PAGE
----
The SDNY reasoned that Defendant is indeed a for-profit entity, but that it used the infringing pictures “to illustrate or bolster the stories run by The Sun [and other media outlets], and proceeds to attack the factual bases of these stories.” The SDNY added that “while [Defendant] Cop may [be] a far cry from Woodward and Bernstein” [that is called an “ironic understatement”] the fact that the news thus analyzed was “on the tawdry side of the news ledger” does not prevent a finding of fair use. The SDNY found the first factor to weigh in Defendant’s favor for the Kunis/Kutcher and the Patterson photographs, but not for the Ross’ photograph, as Defendant had not commented on the original report that the actress may have marital troubles.
Second Factor: Nature of the Work- Paparazzi Pictures may be Creative Works
IP attorneys feeling guilty if reading gossip magazines while waiting for their nails to dry may welcome the news that they are thus assessing whether such images should be protected by copyright. In the Second Circuit, it seems that the answer is yes.
The SDNY quoted a 2012 Sixth Circuit case, Balsey v. LFP, Inc., which held that, while a paparazzi photographer does “not direct [the subject] or create the background for the images,” he, however, does “ha[ve] control over the exposure of the film…[and] use[s] his artistic skills to edit the pictures for size, color, clarity, and [chooses] which images to publish based on the allurement of the subject” (Balsey at 760). Therefore, Plaintiff’s images may be considered creative works, even though they were taken by paparazzi. The SDNY nevertheless declined to give weight to the second favor in favor of either party.
|No Need For Magazines to Engage in Gossiping|
Third Factor: The Amount Taken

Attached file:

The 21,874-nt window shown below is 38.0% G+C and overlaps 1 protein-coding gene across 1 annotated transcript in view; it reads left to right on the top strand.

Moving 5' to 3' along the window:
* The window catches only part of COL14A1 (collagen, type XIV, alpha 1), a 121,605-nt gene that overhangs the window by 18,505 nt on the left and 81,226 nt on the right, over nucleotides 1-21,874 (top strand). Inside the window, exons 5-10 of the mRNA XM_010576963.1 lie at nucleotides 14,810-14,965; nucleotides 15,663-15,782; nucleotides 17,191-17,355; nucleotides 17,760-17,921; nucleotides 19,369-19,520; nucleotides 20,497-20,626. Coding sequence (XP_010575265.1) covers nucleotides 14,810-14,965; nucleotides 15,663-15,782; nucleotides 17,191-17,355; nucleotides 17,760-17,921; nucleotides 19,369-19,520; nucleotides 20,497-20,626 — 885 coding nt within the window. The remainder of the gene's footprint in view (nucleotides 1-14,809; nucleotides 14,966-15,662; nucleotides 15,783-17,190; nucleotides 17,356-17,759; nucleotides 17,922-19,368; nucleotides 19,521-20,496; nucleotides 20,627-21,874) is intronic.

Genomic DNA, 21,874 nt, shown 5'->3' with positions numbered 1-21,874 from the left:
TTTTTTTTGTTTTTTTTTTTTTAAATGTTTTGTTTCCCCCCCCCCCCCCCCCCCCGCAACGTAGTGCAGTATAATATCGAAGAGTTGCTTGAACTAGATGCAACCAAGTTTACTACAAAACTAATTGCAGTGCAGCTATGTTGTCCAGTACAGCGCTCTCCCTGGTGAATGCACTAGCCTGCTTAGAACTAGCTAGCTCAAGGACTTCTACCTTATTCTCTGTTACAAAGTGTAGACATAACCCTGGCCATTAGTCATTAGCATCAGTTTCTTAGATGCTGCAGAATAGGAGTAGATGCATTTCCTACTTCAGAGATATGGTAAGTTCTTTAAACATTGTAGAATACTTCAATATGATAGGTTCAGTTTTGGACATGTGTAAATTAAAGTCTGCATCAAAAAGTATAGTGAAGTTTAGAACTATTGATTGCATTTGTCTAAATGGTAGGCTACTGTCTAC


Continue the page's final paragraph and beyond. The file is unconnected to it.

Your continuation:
To assess the third fair use factor, Second Circuit courts examined the portion of the original work which was used without authorization, which must be “reasonable in relation to the purpose of the copying” (Blanch v. Koons at 257). Also, the Supreme Court noted in Campbell v. Acuff-Rose that courts must look at the quantity of the materials used, but also their quality and importance (Campbell at 587).
Here, Defendant copied Plaintiff’s works in their entirety, which, according to the SDNY, “suggests that they were used to convey the ‘fact’ of the photograph to viewers” and that purpose is indeed reasonable for the SDNY. However, the SDNY once again differentiates the Liberty Ross ‘photograph from the other ones, as Defendant did not use it to comment about the veracity of breaking up rumors. As such, it “was used to convey precisely the same information as in its original publication.” The SDNY found the third factor to weigh in Plaintiff’s favor.
Fourth Factor: Effect on the Market
If the unauthorized copy usurps the market by offering a substitute product, there is no fair use. Defendant argued that it operates a “unique, transformative news reporting market” as it evaluates gossip, not merely republished them from other sources. However, the SDNY found that Defendant’s articles may be found to be adequate substitutes for the original articles. Therefore, they could deprive the media outlets buying pictures from Plaintiff, and, by extension, Plaintiff itself, of a portion of their market. The SDNY found therefore that the fourth factor weighed in Plaintiff’s favor.
The case will now proceed further.